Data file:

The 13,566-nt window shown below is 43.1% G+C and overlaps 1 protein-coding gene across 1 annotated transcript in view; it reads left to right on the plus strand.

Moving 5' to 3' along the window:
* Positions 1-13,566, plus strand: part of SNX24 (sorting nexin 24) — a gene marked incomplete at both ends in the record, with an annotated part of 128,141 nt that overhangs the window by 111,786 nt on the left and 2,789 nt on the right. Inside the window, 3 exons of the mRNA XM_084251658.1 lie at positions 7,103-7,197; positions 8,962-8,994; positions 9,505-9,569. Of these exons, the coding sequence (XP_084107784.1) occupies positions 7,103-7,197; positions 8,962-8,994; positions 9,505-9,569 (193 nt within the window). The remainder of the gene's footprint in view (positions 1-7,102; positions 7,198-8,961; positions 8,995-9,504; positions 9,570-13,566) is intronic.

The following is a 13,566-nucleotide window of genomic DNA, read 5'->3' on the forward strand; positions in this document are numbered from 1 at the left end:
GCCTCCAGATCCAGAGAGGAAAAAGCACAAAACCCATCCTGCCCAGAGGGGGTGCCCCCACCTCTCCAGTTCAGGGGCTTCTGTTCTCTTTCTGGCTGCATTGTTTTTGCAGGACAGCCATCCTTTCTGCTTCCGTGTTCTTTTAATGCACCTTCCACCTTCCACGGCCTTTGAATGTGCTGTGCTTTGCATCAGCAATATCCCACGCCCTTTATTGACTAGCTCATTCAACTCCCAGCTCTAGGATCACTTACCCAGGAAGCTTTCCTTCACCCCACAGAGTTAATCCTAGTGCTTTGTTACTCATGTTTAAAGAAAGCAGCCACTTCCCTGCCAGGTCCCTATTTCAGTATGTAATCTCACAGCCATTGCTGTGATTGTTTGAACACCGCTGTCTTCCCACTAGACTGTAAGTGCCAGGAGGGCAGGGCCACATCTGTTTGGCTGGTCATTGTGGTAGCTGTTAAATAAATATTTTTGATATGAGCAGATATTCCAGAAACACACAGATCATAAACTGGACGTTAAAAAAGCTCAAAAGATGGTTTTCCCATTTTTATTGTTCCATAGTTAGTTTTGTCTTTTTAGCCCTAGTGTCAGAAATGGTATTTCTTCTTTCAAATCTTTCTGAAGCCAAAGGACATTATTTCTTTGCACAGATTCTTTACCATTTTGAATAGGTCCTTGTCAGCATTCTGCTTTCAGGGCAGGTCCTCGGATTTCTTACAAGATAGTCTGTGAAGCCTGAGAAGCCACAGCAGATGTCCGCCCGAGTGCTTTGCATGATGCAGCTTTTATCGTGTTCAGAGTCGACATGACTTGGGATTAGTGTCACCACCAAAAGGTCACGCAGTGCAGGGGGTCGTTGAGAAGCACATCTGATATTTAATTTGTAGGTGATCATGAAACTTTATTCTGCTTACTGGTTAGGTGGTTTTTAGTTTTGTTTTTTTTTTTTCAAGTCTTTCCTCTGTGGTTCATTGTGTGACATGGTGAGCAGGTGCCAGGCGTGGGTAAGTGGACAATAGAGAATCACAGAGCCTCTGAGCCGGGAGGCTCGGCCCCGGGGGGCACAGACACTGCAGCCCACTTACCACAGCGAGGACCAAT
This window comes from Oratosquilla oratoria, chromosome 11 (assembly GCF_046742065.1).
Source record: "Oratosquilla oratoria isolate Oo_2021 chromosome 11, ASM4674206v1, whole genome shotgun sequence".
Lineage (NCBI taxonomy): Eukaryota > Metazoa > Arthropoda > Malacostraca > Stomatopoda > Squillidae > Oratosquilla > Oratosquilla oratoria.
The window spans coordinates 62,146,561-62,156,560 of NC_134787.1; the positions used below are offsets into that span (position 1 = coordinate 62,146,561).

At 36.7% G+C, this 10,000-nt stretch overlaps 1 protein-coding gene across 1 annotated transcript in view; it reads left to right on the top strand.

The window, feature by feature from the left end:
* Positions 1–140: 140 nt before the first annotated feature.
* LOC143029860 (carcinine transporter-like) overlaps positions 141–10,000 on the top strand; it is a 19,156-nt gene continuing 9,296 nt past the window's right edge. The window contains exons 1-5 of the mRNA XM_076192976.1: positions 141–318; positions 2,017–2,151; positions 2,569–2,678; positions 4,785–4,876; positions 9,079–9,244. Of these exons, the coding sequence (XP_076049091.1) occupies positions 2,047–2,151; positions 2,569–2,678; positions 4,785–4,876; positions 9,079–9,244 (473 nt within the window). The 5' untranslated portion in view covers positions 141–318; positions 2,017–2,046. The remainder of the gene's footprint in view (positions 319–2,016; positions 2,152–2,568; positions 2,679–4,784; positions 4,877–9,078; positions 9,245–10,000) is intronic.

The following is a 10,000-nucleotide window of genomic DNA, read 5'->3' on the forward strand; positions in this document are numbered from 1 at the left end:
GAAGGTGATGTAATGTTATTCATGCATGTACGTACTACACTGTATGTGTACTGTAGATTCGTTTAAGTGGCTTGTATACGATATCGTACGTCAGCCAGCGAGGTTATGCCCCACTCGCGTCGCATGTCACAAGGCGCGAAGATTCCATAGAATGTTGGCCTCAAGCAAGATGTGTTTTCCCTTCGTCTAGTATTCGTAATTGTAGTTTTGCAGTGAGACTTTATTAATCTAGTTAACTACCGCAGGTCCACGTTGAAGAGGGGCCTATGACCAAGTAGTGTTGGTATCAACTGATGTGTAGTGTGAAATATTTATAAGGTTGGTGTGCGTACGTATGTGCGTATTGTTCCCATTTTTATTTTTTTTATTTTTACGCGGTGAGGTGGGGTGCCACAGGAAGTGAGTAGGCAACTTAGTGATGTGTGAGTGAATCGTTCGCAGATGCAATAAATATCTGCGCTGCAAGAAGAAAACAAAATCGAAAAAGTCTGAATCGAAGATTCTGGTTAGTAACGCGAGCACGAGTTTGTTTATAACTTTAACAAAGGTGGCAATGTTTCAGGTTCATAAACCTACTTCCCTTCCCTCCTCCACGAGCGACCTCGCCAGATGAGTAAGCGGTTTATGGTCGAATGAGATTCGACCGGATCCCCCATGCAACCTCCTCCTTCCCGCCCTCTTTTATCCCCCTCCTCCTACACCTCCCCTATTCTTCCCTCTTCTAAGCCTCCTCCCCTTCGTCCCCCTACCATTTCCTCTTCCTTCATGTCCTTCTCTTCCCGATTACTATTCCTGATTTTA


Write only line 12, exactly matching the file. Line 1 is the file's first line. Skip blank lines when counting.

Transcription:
* Positions 1–140: 140 nt before the first annotated feature.